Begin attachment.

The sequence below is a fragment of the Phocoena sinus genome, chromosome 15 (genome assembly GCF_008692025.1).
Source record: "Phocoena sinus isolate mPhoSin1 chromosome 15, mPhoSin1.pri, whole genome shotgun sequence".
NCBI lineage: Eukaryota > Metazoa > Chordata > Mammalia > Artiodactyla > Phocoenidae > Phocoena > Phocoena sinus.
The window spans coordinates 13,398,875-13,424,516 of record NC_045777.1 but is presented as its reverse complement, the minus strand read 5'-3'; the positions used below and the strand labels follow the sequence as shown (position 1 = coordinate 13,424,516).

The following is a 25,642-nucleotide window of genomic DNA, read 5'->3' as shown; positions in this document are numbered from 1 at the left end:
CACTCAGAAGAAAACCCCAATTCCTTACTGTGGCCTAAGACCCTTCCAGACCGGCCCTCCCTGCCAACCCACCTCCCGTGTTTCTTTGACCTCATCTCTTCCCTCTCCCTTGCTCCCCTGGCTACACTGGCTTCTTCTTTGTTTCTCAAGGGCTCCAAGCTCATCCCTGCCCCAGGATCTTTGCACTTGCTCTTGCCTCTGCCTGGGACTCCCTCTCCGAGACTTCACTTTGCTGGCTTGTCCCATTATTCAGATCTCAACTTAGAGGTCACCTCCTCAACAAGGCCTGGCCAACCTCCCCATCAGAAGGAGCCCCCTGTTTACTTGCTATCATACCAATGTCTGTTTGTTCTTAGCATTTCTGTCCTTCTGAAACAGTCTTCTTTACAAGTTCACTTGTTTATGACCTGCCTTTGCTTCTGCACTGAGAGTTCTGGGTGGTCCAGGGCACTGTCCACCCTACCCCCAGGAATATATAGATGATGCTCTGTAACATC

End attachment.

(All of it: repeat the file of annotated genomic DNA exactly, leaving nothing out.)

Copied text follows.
The sequence below is a fragment of the Phocoena sinus genome, chromosome 15 (genome assembly GCF_008692025.1).
Source record: "Phocoena sinus isolate mPhoSin1 chromosome 15, mPhoSin1.pri, whole genome shotgun sequence".
NCBI lineage: Eukaryota > Metazoa > Chordata > Mammalia > Artiodactyla > Phocoenidae > Phocoena > Phocoena sinus.
The window spans coordinates 13,398,875-13,424,516 of record NC_045777.1 but is presented as its reverse complement, the minus strand read 5'-3'; the positions used below and the strand labels follow the sequence as shown (position 1 = coordinate 13,424,516).

The following is a 25,642-nucleotide window of genomic DNA, read 5'->3' as shown; positions in this document are numbered from 1 at the left end:
CACTCAGAAGAAAACCCCAATTCCTTACTGTGGCCTAAGACCCTTCCAGACCGGCCCTCCCTGCCAACCCACCTCCCGTGTTTCTTTGACCTCATCTCTTCCCTCTCCCTTGCTCCCCTGGCTACACTGGCTTCTTCTTTGTTTCTCAAGGGCTCCAAGCTCATCCCTGCCCCAGGATCTTTGCACTTGCTCTTGCCTCTGCCTGGGACTCCCTCTCCGAGACTTCACTTTGCTGGCTTGTCCCATTATTCAGATCTCAACTTAGAGGTCACCTCCTCAACAAGGCCTGGCCAACCTCCCCATCAGAAGGAGCCCCCTGTTTACTTGCTATCATACCAATGTCTGTTTGTTCTTAGCATTTCTGTCCTTCTGAAACAGTCTTCTTTACAAGTTCACTTGTTTATGACCTGCCTTTGCTTCTGCACTGAGAGTTCTGGGTGGTCCAGGGCACTGTCCACCCTACCCCCAGGAATATATAGATGATGCTCTGTAACATC